Jebbit - The Story of Patience, Determination, and Value
Entrepreneurs get caught up in the skyrocket unicorn stories which are rare. Most successful companies are not an overnight success story. It takes a great team to be patient and figure out the right product market fit. Then, the market opportunity needs to be large enough to attract the interest from venture capitalists.
The story of Jebbit is one that every entrepreneur should read because it reflects reality.
The company’s founders, Tom Coburn and Jonathan Lacoste, met at Boston College, which has a growing number of successful entrepreneurial alumni who have started companies like WePay, Drizly, and others.
The duo came together to participate in the school’s business plan competition. The original idea formulated from Coburn who saw a need for a new form of interactive advertising targeted towards college students. The company helped brands ensure that consumers understood their advertising by creating consumer experiences where brands paid and consumers were rewarded per every question answered about the advertisement. Jebbit would reward consumers with monetary or exclusive rewards for providing the right answers. In return, brands knew that consumers truly understood their messaging.
After seeing some initial traction, Coburn and Lacoste both dropped out of Boston College to focus on their entrepreneurial endeavors. Jebbit also caught the attention of local angels, like Dharmesh Shah of HubSpot and Jay Batson of Acquia, which might have been a turning point as to why Jebbit still exists today.
“The Boston tech community really came together for us in terms of brands, investors, and mentors,” said Lacoste. “It is a testament of how an ecosystem can help support a startup.”
Fast forward six years later, Jebbit raised their Series A round of funding.
Entrepreneurship and building a company is hard and the path to where Jebbit is today was an iterative process. The company transitioned from a website where students answered questions for brands to an interactive content platform focused on mobile engagement.
Before we get into what Jebbit is doing today, you might wonder how they survived for six years before raising their A round of funding.
Lacoste attributed their survival to an early focus on revenue, an understanding team which has been committed to the long-term vision of the company, and great mentors, such as Katie Rae and Reed Sturtevant, who they met while participating in the 2013 Boston class at Techstars.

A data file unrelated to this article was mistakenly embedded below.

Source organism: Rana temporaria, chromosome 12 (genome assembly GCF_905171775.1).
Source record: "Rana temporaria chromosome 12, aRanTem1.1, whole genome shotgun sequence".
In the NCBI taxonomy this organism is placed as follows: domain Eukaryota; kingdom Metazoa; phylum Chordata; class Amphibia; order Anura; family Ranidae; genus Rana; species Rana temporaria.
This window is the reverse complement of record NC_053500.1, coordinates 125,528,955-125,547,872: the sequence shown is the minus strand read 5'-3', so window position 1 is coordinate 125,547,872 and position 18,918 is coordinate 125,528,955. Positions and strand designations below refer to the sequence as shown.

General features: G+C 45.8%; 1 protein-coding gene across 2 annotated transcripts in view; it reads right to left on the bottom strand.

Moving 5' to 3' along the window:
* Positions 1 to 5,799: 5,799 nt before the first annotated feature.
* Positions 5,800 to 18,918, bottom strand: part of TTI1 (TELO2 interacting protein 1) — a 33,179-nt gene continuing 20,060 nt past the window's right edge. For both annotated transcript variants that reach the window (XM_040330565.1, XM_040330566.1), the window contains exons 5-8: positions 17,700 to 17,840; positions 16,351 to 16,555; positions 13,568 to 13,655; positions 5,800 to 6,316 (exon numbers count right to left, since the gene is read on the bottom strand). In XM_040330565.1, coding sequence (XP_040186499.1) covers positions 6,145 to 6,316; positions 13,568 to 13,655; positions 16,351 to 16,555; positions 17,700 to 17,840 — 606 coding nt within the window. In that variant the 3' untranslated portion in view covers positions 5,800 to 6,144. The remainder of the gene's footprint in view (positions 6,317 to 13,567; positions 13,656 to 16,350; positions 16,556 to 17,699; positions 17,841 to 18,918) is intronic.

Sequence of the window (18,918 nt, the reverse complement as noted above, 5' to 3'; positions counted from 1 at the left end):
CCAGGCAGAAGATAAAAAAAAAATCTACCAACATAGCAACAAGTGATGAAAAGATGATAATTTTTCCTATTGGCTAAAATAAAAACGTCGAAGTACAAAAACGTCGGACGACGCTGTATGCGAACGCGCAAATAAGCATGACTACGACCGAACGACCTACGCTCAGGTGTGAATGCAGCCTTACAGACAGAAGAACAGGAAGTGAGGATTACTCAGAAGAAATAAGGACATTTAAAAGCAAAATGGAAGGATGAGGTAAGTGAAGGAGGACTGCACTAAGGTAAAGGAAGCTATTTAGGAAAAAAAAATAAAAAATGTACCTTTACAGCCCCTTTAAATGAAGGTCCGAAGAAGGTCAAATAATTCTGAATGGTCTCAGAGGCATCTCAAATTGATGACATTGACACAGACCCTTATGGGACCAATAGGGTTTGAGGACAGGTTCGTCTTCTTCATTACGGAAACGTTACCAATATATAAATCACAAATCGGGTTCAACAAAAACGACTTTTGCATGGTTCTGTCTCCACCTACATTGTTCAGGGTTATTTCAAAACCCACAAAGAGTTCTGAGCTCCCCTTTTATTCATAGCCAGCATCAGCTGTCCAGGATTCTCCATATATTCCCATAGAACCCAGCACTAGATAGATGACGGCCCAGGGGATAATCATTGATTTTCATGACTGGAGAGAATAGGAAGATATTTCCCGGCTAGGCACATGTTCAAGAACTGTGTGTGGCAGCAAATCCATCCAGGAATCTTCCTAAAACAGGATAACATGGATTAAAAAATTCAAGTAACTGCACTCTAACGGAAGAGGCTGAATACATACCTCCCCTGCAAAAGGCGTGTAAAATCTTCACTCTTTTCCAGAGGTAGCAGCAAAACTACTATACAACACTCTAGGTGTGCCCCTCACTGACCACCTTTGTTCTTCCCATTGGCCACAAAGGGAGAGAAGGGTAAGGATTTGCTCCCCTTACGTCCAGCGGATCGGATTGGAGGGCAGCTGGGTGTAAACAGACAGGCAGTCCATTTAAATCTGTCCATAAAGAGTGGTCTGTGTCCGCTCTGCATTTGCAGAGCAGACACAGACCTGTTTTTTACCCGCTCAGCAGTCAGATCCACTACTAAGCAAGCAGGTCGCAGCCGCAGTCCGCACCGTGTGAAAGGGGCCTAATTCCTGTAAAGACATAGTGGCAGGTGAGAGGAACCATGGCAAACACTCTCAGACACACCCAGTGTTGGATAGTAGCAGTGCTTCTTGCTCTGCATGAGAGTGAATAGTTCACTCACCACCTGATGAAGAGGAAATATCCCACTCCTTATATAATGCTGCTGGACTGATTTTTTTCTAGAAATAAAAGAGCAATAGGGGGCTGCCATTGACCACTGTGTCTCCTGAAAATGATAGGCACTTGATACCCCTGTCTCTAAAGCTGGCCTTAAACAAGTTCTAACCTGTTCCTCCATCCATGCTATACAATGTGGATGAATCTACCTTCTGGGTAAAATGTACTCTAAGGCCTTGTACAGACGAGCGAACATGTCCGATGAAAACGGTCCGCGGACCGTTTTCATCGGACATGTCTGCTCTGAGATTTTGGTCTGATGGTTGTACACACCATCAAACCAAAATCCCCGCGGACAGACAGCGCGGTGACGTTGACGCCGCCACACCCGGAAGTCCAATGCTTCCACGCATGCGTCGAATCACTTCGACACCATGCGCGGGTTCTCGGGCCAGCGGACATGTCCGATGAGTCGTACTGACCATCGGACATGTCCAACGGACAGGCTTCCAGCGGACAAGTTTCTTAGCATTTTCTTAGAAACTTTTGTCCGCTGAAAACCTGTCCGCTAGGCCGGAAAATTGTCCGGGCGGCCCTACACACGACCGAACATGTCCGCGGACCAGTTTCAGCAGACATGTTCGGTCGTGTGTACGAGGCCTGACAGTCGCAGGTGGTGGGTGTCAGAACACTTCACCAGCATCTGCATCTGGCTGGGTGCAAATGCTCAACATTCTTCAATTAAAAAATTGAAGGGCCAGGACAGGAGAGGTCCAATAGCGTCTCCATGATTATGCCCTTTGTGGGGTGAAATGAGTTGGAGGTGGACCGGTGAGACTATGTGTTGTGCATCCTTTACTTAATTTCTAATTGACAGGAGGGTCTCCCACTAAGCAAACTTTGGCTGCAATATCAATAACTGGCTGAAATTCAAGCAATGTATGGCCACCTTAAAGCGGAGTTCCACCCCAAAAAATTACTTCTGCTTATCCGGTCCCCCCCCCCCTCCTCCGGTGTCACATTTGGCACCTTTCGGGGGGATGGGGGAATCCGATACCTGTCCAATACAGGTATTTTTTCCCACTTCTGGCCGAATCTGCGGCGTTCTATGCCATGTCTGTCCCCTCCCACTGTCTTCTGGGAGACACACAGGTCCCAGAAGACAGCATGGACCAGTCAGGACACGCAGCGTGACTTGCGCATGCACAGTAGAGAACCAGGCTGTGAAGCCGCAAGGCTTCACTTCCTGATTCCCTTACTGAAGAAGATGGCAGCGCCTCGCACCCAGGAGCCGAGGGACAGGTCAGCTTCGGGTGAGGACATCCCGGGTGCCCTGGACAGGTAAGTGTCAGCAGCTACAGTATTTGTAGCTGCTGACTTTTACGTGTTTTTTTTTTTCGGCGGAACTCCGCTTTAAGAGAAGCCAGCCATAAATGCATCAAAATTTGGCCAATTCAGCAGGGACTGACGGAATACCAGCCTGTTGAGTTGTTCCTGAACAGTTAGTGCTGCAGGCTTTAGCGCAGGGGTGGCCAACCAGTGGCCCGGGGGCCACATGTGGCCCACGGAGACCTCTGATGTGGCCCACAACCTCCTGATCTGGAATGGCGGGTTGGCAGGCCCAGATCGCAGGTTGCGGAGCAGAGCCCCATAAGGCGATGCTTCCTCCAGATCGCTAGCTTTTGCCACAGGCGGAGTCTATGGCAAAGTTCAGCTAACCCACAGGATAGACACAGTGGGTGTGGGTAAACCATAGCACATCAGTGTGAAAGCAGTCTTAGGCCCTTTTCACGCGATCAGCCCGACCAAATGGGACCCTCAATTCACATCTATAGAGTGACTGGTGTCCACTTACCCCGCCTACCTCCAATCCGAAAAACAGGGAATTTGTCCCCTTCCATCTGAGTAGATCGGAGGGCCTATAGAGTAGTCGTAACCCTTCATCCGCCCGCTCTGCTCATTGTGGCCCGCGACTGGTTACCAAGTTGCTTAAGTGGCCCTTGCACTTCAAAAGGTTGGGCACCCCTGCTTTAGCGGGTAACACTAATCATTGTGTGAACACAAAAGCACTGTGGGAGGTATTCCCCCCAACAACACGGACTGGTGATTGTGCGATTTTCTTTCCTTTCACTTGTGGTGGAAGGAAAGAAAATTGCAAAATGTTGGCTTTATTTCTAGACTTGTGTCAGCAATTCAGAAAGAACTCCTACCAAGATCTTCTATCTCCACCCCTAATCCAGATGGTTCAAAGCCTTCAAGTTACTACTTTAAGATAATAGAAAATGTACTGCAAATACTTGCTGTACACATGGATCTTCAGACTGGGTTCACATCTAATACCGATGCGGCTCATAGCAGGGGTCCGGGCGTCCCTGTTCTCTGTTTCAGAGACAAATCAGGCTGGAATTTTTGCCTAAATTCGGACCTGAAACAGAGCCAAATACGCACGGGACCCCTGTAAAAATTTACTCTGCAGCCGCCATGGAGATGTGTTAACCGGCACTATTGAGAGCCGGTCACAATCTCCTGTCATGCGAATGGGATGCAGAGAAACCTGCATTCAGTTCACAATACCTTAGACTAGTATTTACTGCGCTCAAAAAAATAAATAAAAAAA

Another key aspect to Jebbit success is an obvious one that some entrepreneurs might miss. The company was constantly listening to the feedback from customers and they worked tirelessly to make sure they were addressing critical problems.
These days, Jebbit is still helping brands engage with consumers in a meaningful way, but their solution is now focused on today’s mobile world. Jebbit realized that there was an opportunity to disrupt traditional digital marketing by creating what they are calling the world’s first Declared Data Platform.
“We found a new way to help brands collect the right data through digital experiences,” said Lacoste.
Today, consumers are constantly checking their phones in micro-moments, like when they are standing in line, so it is tough to truly understand consumers’ intent.
This is where Jebbit comes in. They help brands collect the right data or what they are calling declared data through digital experiences.
The problem they recognized is that a lot of companies rely on third party data in an attempt to serve the right ads to you. For example, an airline might think they know you. They will track your browsing behavior and buy information from third party data from companies like Acxiom or Oracle Data Cloud which will tell them things like your age, gender, or even your income.
The problem with this example comes down to the fact that the airline still has no idea what your travel intentions are and the likelihood of you being a customer.
Jebbit helps companies solve this issue with a simple philosophy: Let’s directly ask the consumer these questions.
The company accomplishes this goal through interactive and immersive consumer experiences. When a consumer “declares” their interest, the value of that consumer has a much higher probability of converting into revenue.
Cathay Pacific Airways is a client of Jebbit and they have created a mobile experience which walks consumers through a series of questions like: “When I travel, the one item I can’t forget is...” or “My favorite way to immerse myself in a new place is to...” After four questions, they finish with the last and most meaningful question “When are you looking to travel?”
Translation… a high value leads with a much higher rate of conversion.
Jebbit’s recent $6.8M Series A round of funding was led by Manifest Investment Partners, a new firm based in San Francisco. The firm has local ties to the Boston area via General Partner and MIT data science professor, Sinan Aral.
The company’s offices are located on South Market Street in Boston. They currently have 36 employees and plans to hire another 15-20 people by the end of this year.
Jebbit is a great example of an ecosystem at its best. Years ago, it was incredibly difficult for first-time founders in the Boston area to get the proper resources and support they needed to launch companies. Thankfully, that is a distant memory.